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HSE will ‘likely’ seek return of retired healthcare professionals – CEO

The HSE will “most likely” seek to bring back some retired healthcare professionals amid the Covid-19 international public health emergency, CEO Mr Paul Reid told RTÉ This Week on Radio 1 yesterday.

Asked on the programme if the HSE would ask retired health professionals to return, stop impending retirements and recruit more staff, Mr Reid said there would be a “range of initiatives”.

“We will recruit exactly where we need all of the public health professionals. We will most likely bring back some retired health workers to maximise capacity throughout [this process].”

On Saturday, the National Public Health Emergency Team met to consider guidance from the Expert Advisory Group on managing healthcare workers who are close contacts of a confirmed case.

This guidance was developed in light of the recent diagnosis of Covid-19 in a patient hospitalised in Cork University Hospital, which has led to a significant number of close contacts with healthcare workers.

Dr Cillian de Gascun, Chair of the Expert Advisory Group, said: “There is a risk to patients of acquiring Covid-19 from an exposed healthcare worker.

“However, if a health facility cannot be staffed safely to provide critical services, then the following guidance to mitigate risk will assist: healthcare workers who have had close contact with a confirmed case of Covid-19 and have developed symptoms should be excluded from work; healthcare workers who have had close contact with a confirmed case of Covid-19 and have not developed symptoms, and are deemed to be essential workers, may work, provided they observe strict adherence to infection prevention and control precautions, and undergo twice daily active monitoring by occupational health, for 14 days after contact with a confirmed case of Covid-19.”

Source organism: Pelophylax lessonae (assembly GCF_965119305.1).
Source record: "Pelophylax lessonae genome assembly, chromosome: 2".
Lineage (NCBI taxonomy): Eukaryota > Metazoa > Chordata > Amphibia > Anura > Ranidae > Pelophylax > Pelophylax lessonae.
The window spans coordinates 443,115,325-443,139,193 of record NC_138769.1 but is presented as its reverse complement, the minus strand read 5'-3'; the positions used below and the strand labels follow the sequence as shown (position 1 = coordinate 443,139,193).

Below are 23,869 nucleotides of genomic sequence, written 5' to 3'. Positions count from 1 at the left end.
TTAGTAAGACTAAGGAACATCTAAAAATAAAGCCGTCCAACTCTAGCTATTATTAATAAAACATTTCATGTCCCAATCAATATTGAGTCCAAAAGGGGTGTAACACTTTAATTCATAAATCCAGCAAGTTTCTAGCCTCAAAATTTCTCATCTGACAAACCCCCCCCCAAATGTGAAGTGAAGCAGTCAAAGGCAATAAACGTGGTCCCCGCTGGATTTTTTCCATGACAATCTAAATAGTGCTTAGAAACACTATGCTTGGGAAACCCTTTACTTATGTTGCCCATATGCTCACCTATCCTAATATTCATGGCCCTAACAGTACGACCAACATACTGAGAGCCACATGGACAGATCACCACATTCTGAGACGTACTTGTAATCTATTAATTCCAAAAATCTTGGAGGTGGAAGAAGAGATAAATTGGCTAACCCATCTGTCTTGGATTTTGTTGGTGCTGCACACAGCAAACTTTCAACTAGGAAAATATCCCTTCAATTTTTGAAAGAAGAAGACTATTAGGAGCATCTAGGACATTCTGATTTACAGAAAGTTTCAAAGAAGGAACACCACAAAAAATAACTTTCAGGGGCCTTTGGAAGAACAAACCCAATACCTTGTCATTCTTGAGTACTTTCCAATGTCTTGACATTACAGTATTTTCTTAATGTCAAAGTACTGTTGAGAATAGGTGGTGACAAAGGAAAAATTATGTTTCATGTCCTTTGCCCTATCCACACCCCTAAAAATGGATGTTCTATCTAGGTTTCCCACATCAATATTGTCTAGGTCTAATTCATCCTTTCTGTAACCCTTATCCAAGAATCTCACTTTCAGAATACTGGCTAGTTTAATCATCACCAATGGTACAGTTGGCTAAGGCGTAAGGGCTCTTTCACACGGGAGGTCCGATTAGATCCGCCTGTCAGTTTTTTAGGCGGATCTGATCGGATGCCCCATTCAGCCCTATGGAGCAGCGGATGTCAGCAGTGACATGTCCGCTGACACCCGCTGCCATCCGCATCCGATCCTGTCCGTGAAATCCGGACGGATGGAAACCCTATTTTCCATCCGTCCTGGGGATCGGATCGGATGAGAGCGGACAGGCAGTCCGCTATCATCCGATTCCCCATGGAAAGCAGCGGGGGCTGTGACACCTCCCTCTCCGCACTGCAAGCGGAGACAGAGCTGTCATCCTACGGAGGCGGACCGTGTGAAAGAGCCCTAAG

Speaking after the National Public Health Emergency Team meeting on Saturday, Dr Tony Holohan, Chief Medical Officer in the Department of Health, said:  “Covid-19, as with other infectious diseases, creates risk to patient care in two ways – the risk of transmission from an infected health care worker and the risk of serious impact on patient care by loss of significant numbers of essential staff.

“The National Public Health Emergency Team has decided to adopt the guidance of the Expert Advisory Group, to be implemented in Cork University Hospital and Limerick Hospital immediately.”

Asked on This Week if patients would be informed if the healthcare worker treating them had been a close contact of a diagnosed patient, Mr Reid said the protocols were under discussion locally with Cork and Limerick hospitals.

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